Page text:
The accompanying unaudited condensed consolidated financial statements include the accounts of Chromcraft Revington, Inc. and its wholly-owned subsidiaries (together, the "Company" or "CRI") and have been prepared in accordance with accounting principles generally accepted in the United States of America for interim financial information and with the instructions to Form 10-Q and the requirements of Regulation S-X. Accordingly, they do not include all of the information and footnotes required by accounting principles generally accepted in the United States of America for complete financial statement presentation.
In the opinion of management, all adjustments (consisting of normal recurring accruals) considered necessary for a fair presentation have been included. Operating results for the nine month period ended September 29, 2012 are not necessarily indicative of the results that may be expected for the year ending December 31, 2012.
The balance sheet at December 31, 2011 has been derived from the audited financial statements at that date but does not include all information and footnotes required by generally accepted accounting principles for complete financial statements.
The interim financial statements contained in this report should be read in conjunction with the audited consolidated financial statements and footnotes thereto included in Chromcraft Revington's annual report on Form 10-K for the year ended December 31, 2011.
The Company has made certain reclassifications to the 2011 Consolidated Financial Statements in order to conform to the 2012 presentation.
As further disclosed in Note 2 and effective March 20, 2012, the Company purchased all the outstanding stock of Executive Office Concepts, Inc. (EOC). As a result of the acquisition, the Company recorded initial goodwill of approximately $123. Goodwill represents the excess of the purchase price over the fair value of assets acquired and liabilities assumed, if any. The goodwill impairment test compares the fair value of a reporting unit with its carrying amount, including goodwill. If the carrying amount of a reporting unit exceeds its fair value, goodwill of the reporting unit would be considered impaired. To measure the amount of the impairment loss, the implied fair value of a reporting unit's goodwill is compared to the carrying amount of that goodwill. The implied fair value of goodwill is determined in the same manner as the amount of goodwill recognized in a business combination. If the carrying amount of a reporting unit's goodwill exceeds the implied fair value of that goodwill, an impairment loss is recognized in an amount equal to that excess. For this test, the fair value of Company's relevant reporting unit is determined using a combination of valuation techniques, including a discounted cash flow methodology. As the goodwill was recorded as of March 20, 2012, annual impairment tests will commence in the fourth quarter of 2012.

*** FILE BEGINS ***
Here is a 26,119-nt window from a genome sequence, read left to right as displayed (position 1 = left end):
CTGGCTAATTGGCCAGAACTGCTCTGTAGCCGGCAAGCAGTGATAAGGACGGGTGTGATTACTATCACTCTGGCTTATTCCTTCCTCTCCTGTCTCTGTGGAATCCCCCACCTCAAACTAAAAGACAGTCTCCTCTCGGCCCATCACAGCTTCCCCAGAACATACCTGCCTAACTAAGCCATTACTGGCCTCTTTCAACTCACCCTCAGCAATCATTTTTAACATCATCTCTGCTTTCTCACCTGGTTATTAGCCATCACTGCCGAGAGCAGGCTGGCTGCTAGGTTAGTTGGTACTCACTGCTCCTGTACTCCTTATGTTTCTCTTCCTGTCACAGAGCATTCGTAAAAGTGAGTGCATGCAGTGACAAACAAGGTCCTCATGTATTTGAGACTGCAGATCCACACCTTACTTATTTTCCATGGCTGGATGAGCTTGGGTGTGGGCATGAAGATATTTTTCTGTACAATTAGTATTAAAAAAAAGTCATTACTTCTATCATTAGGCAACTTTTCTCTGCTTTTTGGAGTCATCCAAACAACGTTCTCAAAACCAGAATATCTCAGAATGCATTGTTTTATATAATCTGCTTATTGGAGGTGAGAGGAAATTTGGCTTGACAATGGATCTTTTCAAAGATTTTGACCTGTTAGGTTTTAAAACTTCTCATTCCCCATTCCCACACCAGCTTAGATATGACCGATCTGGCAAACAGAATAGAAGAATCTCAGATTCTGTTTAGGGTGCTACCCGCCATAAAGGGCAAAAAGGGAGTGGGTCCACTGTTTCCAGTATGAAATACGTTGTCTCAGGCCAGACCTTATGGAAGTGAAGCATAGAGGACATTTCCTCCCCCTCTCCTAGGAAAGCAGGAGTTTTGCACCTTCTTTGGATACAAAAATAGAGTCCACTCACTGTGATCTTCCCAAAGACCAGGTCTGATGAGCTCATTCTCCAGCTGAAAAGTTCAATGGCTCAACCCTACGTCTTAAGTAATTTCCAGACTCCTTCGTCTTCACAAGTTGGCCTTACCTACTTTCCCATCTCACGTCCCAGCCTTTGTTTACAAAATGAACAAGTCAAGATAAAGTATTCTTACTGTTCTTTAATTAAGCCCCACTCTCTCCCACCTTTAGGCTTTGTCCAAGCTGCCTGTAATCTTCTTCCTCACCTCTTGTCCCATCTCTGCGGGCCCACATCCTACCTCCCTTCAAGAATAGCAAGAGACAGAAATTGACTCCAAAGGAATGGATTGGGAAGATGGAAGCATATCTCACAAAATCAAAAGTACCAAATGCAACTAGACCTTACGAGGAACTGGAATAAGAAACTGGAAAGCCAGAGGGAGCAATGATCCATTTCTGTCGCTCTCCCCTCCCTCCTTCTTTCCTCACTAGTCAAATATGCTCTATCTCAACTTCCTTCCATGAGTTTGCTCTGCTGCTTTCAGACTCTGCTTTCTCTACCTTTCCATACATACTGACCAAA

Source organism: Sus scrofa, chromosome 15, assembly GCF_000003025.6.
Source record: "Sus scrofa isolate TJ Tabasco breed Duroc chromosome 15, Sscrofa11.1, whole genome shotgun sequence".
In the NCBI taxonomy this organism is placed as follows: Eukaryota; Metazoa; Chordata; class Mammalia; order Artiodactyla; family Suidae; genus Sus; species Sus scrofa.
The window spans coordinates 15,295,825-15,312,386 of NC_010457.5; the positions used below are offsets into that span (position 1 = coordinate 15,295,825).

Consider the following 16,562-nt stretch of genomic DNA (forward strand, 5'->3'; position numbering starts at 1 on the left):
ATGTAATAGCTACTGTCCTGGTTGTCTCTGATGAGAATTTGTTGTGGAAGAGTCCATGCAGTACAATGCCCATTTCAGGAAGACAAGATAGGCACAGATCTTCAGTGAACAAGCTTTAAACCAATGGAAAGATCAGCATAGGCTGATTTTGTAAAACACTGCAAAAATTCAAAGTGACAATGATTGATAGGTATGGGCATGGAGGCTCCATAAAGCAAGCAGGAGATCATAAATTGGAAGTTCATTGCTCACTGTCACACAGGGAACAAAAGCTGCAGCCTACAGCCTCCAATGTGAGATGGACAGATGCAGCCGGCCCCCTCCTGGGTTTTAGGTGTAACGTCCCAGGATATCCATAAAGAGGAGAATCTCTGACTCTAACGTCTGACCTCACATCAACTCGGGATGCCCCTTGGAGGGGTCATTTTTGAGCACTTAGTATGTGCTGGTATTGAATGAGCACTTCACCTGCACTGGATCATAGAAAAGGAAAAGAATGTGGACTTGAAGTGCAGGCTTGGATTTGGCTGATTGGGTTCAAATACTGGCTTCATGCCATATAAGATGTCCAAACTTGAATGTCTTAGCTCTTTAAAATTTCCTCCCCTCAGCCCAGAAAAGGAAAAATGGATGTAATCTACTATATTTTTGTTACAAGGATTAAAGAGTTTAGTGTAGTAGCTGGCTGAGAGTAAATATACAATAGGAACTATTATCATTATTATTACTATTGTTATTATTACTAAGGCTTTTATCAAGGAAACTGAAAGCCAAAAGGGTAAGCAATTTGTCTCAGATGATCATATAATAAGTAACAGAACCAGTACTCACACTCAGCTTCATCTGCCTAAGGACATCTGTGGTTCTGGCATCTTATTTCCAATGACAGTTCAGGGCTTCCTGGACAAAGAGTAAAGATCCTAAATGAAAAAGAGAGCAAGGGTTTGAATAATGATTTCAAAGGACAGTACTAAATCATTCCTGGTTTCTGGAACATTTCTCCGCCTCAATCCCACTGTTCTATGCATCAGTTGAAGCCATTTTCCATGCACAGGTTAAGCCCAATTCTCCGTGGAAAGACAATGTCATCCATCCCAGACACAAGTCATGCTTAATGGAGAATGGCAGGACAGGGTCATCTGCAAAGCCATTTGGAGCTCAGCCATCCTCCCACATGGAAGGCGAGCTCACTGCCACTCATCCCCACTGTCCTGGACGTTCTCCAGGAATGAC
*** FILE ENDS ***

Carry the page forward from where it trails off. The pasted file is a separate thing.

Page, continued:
In September 2011, the Financial Accounting Standards Board (FASB) issued Accounting Standards Update No. 2011-08, Intangibles—Goodwill and Other (Topic 350)—Testing Goodwill for Impairment (ASU 2011-08), to allow entities to use a qualitative approach to test goodwill for impairment. ASU 2011-08 permits an entity to first perform a qualitative assessment to determine whether it is more likely than not that the fair value of a reporting unit is less than its carrying value. If it is concluded that this is the case, it is necessary to perform the currently prescribed two-step goodwill impairment test. Otherwise, the two-step goodwill impairment test is not required. The guidance regarding the qualitative approach to goodwill impairment testing is effective for annual and interim goodwill impairment tests performed for fiscal years beginning after December 15, 2011.
Intangible assets are recorded at their estimated fair value at the date of acquisition. Definite lived intangible assets are amortized using the straight-line method over their estimated useful lives. In assessing the recoverability of the Company's intangible assets, the Company considers the qualitative indicators of impairment. If qualitative indicators of impairment are identified, the Company will perform quantitative tests which include estimating the cash flows expected to result from use of the asset. An impairment loss is recognized if the carrying amount of the intangible assets is not recoverable and exceeds fair value.